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Coronavirus surveillance and sequencing ‘must continue for foreseeable future’

Douglas Barrie, PA Scotland
·4-min read

Surveillance and genomic sequencing of coronavirus is “going to have to continue for some foreseeable future”, according to experts at a virus research centre in Glasgow.

Last year, the Medical Research Council (MRC)-University of Glasgow Centre for Virus Research (CVR) began focusing some resources into studying SARS-CoV-2 – but every resource was moved to studying the virus once lockdown was implemented.

Now, a year after that first lockdown was introduced, MRC investigator and head of CVR bioinformatics Professor David Robertson has emphasised the importance of continuing surveillance of Covid-19 which has been evolving with a number of variants in the last few months.

He told the PA news agency the extent of change in the virus in a short space of time “took us by surprise”, but has also “shown us the extent of the way the virus can change in the future”.

Prof Robertson said: “The virus for the first 11 months was evolving quite slowly and steadily… at the end of last year there was a real acceleration in the extent of the difference of the variants relative to the first ones to emerge in early 2020.

“We think that’s got a lot to do with the immune profile of the human population changing… now the priority is continuing the monitoring.

“What’s happening now is more people are vaccinated, that’s changed the host environment yet again and the risk then is if you still then have uncontrolled infections in the context of relatively high rates of protection then the virus will evolve to counteract the host immune response.

“It’s really an incredible thing that so many vaccines have been prepared in such a short time and the virus is pushing back against that – that’s kind of how evolution works – so, really, the monitoring, the surveillance, the sequencing, is just going to have to continue for some foreseeable future.

“I guess the biggest change is the intensity of the work has obviously been very timely – in normal circumstances when you’re doing research the data is accumulating and you’re analysing it and it’s not so urgent.

“But clearly with an outbreak like this, and with the UK situation, monitoring the spread of the virus, helping the public health authorities analyse sort of outbreaks and locations… there’s just an urgency that wasn’t there before.”

Infected cell nuclei
An image created with a confocal microscope shows cell nuclei (blue) being infected by SARS-CoV-2 (red areas) (Jane Barlow/PA)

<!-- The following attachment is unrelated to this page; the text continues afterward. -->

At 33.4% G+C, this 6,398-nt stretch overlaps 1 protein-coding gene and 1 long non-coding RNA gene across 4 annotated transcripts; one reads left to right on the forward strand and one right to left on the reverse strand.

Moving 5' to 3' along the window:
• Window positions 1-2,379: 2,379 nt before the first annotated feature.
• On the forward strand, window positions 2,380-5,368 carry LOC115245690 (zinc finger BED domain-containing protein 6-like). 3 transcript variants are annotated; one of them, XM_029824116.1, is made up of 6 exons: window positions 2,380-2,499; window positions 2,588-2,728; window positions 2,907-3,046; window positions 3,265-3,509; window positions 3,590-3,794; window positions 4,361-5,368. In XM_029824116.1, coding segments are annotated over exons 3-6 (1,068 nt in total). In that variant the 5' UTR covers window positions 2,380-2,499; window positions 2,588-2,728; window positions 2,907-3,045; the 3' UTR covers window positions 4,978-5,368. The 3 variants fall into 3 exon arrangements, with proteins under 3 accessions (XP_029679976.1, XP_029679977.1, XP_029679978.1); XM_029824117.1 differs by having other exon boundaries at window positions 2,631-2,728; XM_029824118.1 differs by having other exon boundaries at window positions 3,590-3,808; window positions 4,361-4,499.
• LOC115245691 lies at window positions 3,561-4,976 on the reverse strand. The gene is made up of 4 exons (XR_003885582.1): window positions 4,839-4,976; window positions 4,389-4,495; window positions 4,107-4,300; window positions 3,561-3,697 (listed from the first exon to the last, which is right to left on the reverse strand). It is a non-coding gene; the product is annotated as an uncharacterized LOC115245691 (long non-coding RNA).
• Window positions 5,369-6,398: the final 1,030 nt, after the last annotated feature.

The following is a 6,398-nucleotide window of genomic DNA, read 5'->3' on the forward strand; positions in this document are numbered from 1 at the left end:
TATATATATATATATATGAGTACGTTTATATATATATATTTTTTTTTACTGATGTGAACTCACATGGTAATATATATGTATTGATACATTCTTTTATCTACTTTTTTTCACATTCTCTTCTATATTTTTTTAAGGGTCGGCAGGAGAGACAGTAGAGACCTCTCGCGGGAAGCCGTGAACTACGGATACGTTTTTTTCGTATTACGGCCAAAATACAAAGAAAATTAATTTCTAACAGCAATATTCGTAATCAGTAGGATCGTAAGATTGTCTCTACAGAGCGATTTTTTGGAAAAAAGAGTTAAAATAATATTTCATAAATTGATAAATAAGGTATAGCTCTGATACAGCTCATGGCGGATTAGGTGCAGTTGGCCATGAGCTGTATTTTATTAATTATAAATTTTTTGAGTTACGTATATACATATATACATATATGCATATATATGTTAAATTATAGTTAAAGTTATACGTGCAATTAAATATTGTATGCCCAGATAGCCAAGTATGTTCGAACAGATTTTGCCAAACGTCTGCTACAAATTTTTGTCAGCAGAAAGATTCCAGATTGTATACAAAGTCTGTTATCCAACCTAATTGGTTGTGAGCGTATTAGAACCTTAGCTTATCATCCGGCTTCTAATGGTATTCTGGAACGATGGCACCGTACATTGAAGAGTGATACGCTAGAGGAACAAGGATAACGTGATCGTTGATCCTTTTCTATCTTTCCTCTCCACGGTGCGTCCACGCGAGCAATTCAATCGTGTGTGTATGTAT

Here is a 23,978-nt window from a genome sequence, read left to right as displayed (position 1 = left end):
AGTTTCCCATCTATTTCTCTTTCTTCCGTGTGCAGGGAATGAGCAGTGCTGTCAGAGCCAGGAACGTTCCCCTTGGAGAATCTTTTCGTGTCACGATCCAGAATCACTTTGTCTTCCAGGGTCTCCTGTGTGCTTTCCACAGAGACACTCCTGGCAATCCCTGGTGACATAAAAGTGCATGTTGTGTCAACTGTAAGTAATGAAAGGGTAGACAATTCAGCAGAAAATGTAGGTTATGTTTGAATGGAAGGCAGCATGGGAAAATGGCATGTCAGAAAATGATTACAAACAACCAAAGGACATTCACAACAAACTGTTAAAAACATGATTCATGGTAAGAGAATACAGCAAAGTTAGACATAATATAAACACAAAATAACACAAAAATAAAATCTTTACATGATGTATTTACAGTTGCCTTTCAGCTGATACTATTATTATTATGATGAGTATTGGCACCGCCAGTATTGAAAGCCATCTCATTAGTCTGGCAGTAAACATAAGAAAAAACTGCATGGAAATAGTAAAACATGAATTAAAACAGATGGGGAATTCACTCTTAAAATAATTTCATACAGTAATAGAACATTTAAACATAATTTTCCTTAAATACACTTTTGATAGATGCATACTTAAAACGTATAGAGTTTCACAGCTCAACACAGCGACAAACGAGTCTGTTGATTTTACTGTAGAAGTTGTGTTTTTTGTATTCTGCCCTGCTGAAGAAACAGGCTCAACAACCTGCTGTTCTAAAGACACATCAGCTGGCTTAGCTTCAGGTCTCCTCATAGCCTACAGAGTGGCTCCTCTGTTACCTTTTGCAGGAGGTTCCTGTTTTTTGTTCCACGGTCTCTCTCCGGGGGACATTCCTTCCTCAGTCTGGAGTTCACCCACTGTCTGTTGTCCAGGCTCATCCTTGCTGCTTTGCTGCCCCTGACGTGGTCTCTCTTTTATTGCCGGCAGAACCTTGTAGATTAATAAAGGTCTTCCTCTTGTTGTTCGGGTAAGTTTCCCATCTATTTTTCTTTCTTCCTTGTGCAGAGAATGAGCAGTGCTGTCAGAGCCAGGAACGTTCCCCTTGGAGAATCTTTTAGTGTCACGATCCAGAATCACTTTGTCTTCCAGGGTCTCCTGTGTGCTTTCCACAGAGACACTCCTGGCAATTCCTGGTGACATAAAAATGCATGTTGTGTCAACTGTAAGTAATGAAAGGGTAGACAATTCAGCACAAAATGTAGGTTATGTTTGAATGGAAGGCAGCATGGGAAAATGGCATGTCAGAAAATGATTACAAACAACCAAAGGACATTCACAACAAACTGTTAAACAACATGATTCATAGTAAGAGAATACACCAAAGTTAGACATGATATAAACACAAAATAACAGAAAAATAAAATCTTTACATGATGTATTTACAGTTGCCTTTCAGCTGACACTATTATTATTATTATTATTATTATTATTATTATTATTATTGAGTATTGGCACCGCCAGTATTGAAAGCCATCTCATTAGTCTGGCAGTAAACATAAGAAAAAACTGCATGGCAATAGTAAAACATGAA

And while the “UK is very much a lead in the genome sequencing”, he said “one of the biggest challenges actually just being the amount of data and how quickly it’s accumulated” with well over 700,000 genome sequences across the globe.

His comments came as First Minister Nicola Sturgeon recently announced a new £13 million genomic sequencing centre is to be set up in Scotland to identify different variants of coronavirus.

While more details of this are yet to be announced, it may well build on work done at the CVR over the last 12 months.

Professor Massimo Palmarini, CVR director, described the work on variants as “challenging in a lot of ways” but also “rewarding for a scientist”.

MRC-University of Glasgow Centre for Virus Research
Dr Vanessa Herder in the Richard Elliott Biosafety Laboratories, Containment Level 3 Facilities, at the MRC-University of Glasgow Centre for Virus Research (Jane Barlow/PA)

He told PA: “I say rewarding because it’s a problem but we invest a lot of time to create the tools and the resources in order to then be able to investigate these.

“For example at the very beginning of the pandemic we knew that we had to generate tools and reagents to work with the virus in the laboratory because the virus didn’t exist before.

“I think now the partnership especially between clinical area and laboratory sciences are … much closer… but the legacy here for example we have established funding for the MRC Cancer LifeArc, we funded our facility for having the ability to screen for antiviral drugs against high consequence pathogens.

“Now we’re focusing on SARS-CoV-2 but in the long run we can actually look at any pathogen, any virus, that is emerging much faster.”

Praising the work of his colleagues in containment labs, he added: “I think something we always say is during a crisis there’s always the best of people, sometimes the worst, but most of the times they actually see the best of your coming out.

“I think sometimes it’s really moving thinking about how all different group of individuals work together from PhD students, post-docs, academics, support staff, people in the washrooms really worked together and came together for a common purpose and that was really encouraging.”